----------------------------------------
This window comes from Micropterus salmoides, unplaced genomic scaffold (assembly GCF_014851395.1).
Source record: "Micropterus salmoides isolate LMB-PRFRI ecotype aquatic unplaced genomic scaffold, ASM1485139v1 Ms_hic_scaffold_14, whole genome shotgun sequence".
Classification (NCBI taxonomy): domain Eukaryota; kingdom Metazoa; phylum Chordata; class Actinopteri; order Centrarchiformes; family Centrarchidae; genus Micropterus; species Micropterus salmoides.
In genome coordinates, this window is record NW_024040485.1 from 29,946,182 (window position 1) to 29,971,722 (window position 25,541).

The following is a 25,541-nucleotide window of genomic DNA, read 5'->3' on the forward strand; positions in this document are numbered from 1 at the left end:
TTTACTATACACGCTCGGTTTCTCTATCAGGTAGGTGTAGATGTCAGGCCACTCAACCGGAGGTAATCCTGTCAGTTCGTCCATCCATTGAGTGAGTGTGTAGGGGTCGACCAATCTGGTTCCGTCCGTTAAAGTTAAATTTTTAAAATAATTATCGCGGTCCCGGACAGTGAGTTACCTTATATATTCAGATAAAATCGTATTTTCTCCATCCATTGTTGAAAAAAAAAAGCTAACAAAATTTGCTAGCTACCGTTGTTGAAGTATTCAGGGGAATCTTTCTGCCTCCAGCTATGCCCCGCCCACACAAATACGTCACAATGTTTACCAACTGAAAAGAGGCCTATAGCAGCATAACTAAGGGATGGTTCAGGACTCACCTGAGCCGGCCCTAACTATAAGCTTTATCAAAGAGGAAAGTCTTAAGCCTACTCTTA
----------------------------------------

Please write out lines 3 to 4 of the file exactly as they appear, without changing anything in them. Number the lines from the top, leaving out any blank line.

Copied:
Classification (NCBI taxonomy): domain Eukaryota; kingdom Metazoa; phylum Chordata; class Actinopteri; order Centrarchiformes; family Centrarchidae; genus Micropterus; species Micropterus salmoides.
In genome coordinates, this window is record NW_024040485.1 from 29,946,182 (window position 1) to 29,971,722 (window position 25,541).